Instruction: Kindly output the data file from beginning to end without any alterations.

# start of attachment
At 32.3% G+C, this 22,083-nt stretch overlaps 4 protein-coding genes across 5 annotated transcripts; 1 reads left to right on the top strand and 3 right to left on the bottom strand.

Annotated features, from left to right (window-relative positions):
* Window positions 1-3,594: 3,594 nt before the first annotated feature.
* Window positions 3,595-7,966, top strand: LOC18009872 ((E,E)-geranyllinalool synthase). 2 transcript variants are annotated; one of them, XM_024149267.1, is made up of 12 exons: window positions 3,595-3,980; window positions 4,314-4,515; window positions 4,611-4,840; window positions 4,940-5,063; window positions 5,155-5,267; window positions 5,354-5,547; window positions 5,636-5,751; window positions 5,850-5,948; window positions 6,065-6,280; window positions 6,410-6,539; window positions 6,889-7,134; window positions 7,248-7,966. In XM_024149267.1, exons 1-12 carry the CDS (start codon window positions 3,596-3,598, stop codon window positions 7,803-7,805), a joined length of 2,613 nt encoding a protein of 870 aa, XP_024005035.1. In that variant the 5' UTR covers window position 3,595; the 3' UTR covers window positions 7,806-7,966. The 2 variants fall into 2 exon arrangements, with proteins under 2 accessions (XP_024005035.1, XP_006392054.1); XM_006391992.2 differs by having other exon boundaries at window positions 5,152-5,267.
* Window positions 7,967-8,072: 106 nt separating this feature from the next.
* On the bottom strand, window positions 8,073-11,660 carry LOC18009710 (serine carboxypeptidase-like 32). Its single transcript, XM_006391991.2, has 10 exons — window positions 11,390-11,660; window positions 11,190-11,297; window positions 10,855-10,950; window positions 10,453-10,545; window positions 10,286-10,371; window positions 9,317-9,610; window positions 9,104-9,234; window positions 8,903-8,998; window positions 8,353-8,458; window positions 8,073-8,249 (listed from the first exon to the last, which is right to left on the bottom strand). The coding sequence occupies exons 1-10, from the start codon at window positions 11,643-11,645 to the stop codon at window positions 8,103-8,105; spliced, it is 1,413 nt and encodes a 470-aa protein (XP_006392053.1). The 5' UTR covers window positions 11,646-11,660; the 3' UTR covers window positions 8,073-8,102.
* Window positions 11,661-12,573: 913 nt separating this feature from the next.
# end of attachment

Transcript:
At 32.3% G+C, this 22,083-nt stretch overlaps 4 protein-coding genes across 5 annotated transcripts; 1 reads left to right on the top strand and 3 right to left on the bottom strand.

Annotated features, from left to right (window-relative positions):
* Window positions 1-3,594: 3,594 nt before the first annotated feature.
* Window positions 3,595-7,966, top strand: LOC18009872 ((E,E)-geranyllinalool synthase). 2 transcript variants are annotated; one of them, XM_024149267.1, is made up of 12 exons: window positions 3,595-3,980; window positions 4,314-4,515; window positions 4,611-4,840; window positions 4,940-5,063; window positions 5,155-5,267; window positions 5,354-5,547; window positions 5,636-5,751; window positions 5,850-5,948; window positions 6,065-6,280; window positions 6,410-6,539; window positions 6,889-7,134; window positions 7,248-7,966. In XM_024149267.1, exons 1-12 carry the CDS (start codon window positions 3,596-3,598, stop codon window positions 7,803-7,805), a joined length of 2,613 nt encoding a protein of 870 aa, XP_024005035.1. In that variant the 5' UTR covers window position 3,595; the 3' UTR covers window positions 7,806-7,966. The 2 variants fall into 2 exon arrangements, with proteins under 2 accessions (XP_024005035.1, XP_006392054.1); XM_006391992.2 differs by having other exon boundaries at window positions 5,152-5,267.
* Window positions 7,967-8,072: 106 nt separating this feature from the next.
* On the bottom strand, window positions 8,073-11,660 carry LOC18009710 (serine carboxypeptidase-like 32). Its single transcript, XM_006391991.2, has 10 exons — window positions 11,390-11,660; window positions 11,190-11,297; window positions 10,855-10,950; window positions 10,453-10,545; window positions 10,286-10,371; window positions 9,317-9,610; window positions 9,104-9,234; window positions 8,903-8,998; window positions 8,353-8,458; window positions 8,073-8,249 (listed from the first exon to the last, which is right to left on the bottom strand). The coding sequence occupies exons 1-10, from the start codon at window positions 11,643-11,645 to the stop codon at window positions 8,103-8,105; spliced, it is 1,413 nt and encodes a 470-aa protein (XP_006392053.1). The 5' UTR covers window positions 11,646-11,660; the 3' UTR covers window positions 8,073-8,102.
* Window positions 11,661-12,573: 913 nt separating this feature from the next.